One of the world’s foremost academic experts in GPS spoofing—University of Texas assistant professor Todd Humphreys—released a short video on Monday showing how he and his students deceived the GPS equipment aboard an expensive superyacht.Humphreys conducted the test in the
Ionian Sea in late June 2013 and early July 2013 with the full consent of the “White Rose of Drachs” yacht captain. His work shows just how vulnerable and relatively easy it is to send out a false GPS signal and trick the on-board receiver into believing it.
“What we did was out in the open. It was against a live vehicle, a vessel—an $80 million superyacht, controlling it with a $2,000 box,” he told Ars. “This is unprecedented. This has never been shown in this kind of demonstration. That’s what's so sinister about the attack that we did. There were no alarms on the bridge. The GPS receiver showed a strong signal the whole time. You just need to have approximate line of sight visibility. Let’s say you had an unmanned drone. You could do it from 20 to 30 kilometers away, or on the ocean you could do two to three kilometers.”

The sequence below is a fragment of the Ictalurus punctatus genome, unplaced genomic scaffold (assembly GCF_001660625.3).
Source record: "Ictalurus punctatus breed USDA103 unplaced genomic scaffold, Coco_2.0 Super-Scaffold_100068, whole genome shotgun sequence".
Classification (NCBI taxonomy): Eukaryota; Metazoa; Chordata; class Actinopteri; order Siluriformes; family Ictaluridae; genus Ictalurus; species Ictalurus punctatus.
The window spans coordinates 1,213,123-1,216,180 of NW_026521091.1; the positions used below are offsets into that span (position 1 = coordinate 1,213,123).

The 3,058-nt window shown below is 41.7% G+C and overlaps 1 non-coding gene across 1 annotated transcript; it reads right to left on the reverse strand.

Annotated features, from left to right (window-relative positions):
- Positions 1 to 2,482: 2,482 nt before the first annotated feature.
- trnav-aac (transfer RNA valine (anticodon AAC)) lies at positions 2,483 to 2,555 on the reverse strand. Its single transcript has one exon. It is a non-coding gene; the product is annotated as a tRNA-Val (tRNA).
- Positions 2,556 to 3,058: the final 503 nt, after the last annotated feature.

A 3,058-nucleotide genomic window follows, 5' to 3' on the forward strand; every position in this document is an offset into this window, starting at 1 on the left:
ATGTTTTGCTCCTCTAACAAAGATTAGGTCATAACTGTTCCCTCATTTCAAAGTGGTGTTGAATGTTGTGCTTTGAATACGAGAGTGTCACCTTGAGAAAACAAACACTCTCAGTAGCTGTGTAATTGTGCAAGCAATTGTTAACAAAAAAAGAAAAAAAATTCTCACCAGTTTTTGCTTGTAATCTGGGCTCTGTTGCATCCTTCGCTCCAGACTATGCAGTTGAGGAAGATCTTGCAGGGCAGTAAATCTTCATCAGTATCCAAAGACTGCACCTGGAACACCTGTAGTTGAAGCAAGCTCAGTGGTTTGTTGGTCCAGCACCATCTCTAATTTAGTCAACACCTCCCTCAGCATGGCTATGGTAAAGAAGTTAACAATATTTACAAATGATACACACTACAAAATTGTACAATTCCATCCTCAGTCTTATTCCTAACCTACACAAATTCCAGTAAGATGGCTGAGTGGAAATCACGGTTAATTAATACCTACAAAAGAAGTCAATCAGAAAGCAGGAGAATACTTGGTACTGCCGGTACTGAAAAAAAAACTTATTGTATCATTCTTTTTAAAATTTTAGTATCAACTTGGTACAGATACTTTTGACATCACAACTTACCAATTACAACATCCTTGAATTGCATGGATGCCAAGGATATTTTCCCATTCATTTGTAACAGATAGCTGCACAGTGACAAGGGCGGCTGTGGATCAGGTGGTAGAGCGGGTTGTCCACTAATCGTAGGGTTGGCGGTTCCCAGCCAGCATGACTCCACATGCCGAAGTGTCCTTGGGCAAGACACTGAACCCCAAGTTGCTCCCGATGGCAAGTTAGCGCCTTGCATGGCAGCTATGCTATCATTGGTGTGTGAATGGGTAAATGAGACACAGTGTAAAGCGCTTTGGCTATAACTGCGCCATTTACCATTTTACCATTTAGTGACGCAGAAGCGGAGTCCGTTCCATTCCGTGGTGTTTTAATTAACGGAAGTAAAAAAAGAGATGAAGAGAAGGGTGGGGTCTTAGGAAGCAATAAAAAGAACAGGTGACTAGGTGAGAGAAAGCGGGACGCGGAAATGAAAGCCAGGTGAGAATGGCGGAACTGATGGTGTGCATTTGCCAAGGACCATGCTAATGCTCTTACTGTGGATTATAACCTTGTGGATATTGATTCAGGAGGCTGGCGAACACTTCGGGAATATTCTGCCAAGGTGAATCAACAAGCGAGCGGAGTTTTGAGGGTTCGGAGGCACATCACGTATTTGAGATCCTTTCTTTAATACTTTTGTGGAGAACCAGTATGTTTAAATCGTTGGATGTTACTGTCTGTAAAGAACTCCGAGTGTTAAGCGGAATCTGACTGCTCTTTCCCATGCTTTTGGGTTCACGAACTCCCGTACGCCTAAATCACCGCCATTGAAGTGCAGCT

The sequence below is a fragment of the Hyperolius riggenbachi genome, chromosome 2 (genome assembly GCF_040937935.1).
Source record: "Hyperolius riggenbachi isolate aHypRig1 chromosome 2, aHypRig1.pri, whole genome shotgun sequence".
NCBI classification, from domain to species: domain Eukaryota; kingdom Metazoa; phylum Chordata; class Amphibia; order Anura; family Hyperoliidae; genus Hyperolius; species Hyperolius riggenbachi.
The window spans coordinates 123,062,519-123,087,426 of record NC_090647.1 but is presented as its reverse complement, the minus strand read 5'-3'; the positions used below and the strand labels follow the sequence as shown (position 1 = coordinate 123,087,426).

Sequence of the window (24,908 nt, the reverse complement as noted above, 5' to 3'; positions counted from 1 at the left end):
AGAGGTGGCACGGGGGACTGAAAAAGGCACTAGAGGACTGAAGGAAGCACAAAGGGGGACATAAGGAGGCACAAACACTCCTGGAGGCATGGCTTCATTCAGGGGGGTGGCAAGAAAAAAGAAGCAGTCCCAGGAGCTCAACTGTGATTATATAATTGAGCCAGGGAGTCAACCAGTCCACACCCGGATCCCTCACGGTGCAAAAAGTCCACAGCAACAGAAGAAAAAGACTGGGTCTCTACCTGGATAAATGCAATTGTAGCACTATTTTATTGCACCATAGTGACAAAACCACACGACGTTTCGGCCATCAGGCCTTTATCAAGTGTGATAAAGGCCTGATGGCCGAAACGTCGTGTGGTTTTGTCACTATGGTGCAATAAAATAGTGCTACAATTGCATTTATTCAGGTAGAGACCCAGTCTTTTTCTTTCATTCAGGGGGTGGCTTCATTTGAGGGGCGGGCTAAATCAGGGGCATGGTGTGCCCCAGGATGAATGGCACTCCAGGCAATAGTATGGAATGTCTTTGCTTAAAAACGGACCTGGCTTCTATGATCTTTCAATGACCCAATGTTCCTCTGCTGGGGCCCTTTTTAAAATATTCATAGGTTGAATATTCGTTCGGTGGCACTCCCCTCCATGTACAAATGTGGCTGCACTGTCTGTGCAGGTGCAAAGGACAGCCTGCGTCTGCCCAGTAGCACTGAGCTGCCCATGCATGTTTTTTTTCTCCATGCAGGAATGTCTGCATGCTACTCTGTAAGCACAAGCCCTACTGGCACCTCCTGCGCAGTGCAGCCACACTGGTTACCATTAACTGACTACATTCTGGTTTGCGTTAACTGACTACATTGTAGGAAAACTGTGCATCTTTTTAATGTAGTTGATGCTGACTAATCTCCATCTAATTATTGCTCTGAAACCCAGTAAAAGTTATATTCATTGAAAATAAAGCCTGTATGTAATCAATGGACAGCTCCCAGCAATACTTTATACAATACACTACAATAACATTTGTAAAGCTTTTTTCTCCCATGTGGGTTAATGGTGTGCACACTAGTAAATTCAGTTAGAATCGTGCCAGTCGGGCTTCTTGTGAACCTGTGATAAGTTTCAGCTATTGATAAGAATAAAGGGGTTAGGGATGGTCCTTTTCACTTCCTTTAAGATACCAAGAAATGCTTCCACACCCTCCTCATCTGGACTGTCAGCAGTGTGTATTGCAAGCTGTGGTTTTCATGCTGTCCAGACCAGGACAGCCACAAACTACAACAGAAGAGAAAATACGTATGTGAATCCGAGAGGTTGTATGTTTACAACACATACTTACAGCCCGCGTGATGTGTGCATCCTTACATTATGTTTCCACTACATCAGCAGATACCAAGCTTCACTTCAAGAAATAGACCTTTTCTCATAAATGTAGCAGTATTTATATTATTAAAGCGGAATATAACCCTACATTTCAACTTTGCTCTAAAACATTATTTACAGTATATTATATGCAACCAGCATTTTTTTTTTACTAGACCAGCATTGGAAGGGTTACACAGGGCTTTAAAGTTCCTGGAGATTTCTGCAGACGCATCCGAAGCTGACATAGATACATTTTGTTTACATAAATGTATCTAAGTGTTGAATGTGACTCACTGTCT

In this case, Humphreys' student sent out the spoofed signal from onboard the ship itself. All GPS signals are sent from satellites to Earth without any authentication or encryption. So Humphreys is using a small software radio device to essentially fool the on-board receiver into listening to his fake signal, rather than the authentic one. GPS, in its civilian form, is provided for free, globally, by the American military GPS Directorate.
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